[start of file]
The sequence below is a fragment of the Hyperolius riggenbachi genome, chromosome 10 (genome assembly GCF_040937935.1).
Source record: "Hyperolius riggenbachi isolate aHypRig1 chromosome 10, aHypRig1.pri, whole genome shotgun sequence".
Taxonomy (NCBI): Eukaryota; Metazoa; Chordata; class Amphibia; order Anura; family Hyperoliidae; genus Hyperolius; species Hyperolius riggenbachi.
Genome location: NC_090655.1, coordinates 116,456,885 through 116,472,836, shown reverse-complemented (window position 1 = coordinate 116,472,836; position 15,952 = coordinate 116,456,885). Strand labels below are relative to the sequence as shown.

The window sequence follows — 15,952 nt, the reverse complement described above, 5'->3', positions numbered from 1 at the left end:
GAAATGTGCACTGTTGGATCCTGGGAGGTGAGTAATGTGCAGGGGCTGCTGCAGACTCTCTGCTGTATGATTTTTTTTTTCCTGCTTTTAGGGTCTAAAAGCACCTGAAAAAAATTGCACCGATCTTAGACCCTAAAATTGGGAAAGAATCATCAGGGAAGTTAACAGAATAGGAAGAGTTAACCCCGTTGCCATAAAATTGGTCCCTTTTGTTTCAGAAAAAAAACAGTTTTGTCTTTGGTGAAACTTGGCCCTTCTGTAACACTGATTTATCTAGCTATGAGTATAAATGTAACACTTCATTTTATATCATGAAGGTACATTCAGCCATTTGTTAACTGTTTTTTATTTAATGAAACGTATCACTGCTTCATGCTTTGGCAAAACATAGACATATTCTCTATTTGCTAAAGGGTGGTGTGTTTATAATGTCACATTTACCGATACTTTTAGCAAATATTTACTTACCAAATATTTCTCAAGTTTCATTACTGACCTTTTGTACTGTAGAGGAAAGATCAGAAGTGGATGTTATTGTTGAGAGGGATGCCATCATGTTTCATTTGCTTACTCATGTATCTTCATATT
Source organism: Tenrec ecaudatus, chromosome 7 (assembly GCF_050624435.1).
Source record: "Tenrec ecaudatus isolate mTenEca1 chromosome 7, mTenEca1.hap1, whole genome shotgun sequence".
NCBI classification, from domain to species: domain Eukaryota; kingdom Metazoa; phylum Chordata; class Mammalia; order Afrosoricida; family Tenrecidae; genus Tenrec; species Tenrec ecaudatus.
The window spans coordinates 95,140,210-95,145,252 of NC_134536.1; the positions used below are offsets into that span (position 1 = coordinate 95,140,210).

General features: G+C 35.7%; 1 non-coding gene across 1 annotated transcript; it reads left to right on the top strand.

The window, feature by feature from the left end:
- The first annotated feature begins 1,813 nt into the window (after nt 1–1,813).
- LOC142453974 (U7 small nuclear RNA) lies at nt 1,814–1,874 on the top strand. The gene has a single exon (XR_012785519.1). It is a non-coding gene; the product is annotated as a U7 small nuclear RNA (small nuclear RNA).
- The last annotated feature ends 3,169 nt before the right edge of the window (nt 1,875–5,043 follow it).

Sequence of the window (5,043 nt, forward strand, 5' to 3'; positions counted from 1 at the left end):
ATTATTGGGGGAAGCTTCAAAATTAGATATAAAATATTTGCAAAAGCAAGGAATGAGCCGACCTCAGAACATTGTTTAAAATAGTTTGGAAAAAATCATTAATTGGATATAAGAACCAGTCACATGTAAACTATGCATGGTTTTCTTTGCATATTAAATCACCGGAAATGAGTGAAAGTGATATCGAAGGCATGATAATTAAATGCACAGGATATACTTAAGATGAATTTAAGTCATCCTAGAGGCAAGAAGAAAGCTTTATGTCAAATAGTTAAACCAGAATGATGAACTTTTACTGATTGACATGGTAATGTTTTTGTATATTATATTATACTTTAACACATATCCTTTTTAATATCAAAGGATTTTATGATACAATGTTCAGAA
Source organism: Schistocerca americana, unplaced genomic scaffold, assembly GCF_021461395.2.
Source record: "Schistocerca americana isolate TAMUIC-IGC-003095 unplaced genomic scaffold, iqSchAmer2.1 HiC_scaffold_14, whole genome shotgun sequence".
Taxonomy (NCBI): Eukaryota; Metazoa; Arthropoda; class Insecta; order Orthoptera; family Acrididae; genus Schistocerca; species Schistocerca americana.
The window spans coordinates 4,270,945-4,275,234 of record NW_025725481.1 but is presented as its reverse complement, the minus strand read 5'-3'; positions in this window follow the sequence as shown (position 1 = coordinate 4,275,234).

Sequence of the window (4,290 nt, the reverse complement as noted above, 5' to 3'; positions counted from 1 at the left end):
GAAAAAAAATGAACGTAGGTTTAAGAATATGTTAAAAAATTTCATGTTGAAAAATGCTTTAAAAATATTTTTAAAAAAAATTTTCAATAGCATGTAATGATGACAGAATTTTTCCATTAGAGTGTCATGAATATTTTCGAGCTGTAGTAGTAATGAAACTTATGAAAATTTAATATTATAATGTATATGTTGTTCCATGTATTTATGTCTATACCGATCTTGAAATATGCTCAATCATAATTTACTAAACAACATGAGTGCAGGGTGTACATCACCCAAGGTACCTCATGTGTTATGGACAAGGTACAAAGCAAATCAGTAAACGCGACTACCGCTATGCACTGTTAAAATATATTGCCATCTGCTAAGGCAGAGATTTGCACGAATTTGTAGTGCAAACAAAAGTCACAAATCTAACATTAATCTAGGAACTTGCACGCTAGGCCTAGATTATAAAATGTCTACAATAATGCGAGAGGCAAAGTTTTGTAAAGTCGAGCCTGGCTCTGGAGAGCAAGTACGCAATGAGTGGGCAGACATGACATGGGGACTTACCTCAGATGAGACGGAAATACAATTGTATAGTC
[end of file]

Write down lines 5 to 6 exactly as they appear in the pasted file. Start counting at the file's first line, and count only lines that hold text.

The window sequence follows — 15,952 nt, the reverse complement described above, 5'->3', positions numbered from 1 at the left end:
GAAATGTGCACTGTTGGATCCTGGGAGGTGAGTAATGTGCAGGGGCTGCTGCAGACTCTCTGCTGTATGATTTTTTTTTTCCTGCTTTTAGGGTCTAAAAGCACCTGAAAAAAATTGCACCGATCTTAGACCCTAAAATTGGGAAAGAATCATCAGGGAAGTTAACAGAATAGGAAGAGTTAACCCCGTTGCCATAAAATTGGTCCCTTTTGTTTCAGAAAAAAAACAGTTTTGTCTTTGGTGAAACTTGGCCCTTCTGTAACACTGATTTATCTAGCTATGAGTATAAATGTAACACTTCATTTTATATCATGAAGGTACATTCAGCCATTTGTTAACTGTTTTTTATTTAATGAAACGTATCACTGCTTCATGCTTTGGCAAAACATAGACATATTCTCTATTTGCTAAAGGGTGGTGTGTTTATAATGTCACATTTACCGATACTTTTAGCAAATATTTACTTACCAAATATTTCTCAAGTTTCATTACTGACCTTTTGTACTGTAGAGGAAAGATCAGAAGTGGATGTTATTGTTGAGAGGGATGCCATCATGTTTCATTTGCTTACTCATGTATCTTCATATT